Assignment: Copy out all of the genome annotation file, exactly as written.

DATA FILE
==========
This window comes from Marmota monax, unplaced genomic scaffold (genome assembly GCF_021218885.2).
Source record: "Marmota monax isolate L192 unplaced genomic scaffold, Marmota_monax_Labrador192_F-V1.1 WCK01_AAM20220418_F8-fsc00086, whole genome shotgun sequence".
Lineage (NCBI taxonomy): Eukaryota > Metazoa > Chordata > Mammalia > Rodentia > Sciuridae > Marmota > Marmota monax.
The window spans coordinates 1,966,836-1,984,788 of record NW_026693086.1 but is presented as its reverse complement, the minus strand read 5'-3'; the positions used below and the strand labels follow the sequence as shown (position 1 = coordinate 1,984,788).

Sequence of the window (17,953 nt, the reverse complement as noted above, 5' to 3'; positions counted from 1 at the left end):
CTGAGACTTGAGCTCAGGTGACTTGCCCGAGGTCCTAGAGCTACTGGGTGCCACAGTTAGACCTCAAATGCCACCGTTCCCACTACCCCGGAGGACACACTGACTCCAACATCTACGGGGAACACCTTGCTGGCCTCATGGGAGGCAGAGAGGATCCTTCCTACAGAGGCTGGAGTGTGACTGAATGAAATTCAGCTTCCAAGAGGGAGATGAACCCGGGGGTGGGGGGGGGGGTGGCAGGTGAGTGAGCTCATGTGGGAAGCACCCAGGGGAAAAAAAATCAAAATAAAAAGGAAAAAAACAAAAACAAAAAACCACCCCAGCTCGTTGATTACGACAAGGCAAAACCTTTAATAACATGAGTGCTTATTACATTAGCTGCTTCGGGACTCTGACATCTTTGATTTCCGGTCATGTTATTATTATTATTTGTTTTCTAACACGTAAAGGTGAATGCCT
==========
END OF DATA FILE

This window comes from Marmota monax, unplaced genomic scaffold (genome assembly GCF_021218885.2).
Source record: "Marmota monax isolate L192 unplaced genomic scaffold, Marmota_monax_Labrador192_F-V1.1 WCK01_AAM20220418_F8-fsc00086, whole genome shotgun sequence".
Lineage (NCBI taxonomy): Eukaryota > Metazoa > Chordata > Mammalia > Rodentia > Sciuridae > Marmota > Marmota monax.
The window spans coordinates 1,966,836-1,984,788 of record NW_026693086.1 but is presented as its reverse complement, the minus strand read 5'-3'; the positions used below and the strand labels follow the sequence as shown (position 1 = coordinate 1,984,788).

Sequence of the window (17,953 nt, the reverse complement as noted above, 5' to 3'; positions counted from 1 at the left end):
CTGAGACTTGAGCTCAGGTGACTTGCCCGAGGTCCTAGAGCTACTGGGTGCCACAGTTAGACCTCAAATGCCACCGTTCCCACTACCCCGGAGGACACACTGACTCCAACATCTACGGGGAACACCTTGCTGGCCTCATGGGAGGCAGAGAGGATCCTTCCTACAGAGGCTGGAGTGTGACTGAATGAAATTCAGCTTCCAAGAGGGAGATGAACCCGGGGGTGGGGGGGGGGGTGGCAGGTGAGTGAGCTCATGTGGGAAGCACCCAGGGGAAAAAAAATCAAAATAAAAAGGAAAAAAACAAAAACAAAAAACCACCCCAGCTCGTTGATTACGACAAGGCAAAACCTTTAATAACATGAGTGCTTATTACATTAGCTGCTTCGGGACTCTGACATCTTTGATTTCCGGTCATGTTATTATTATTATTTGTTTTCTAACACGTAAAGGTGAATGCCT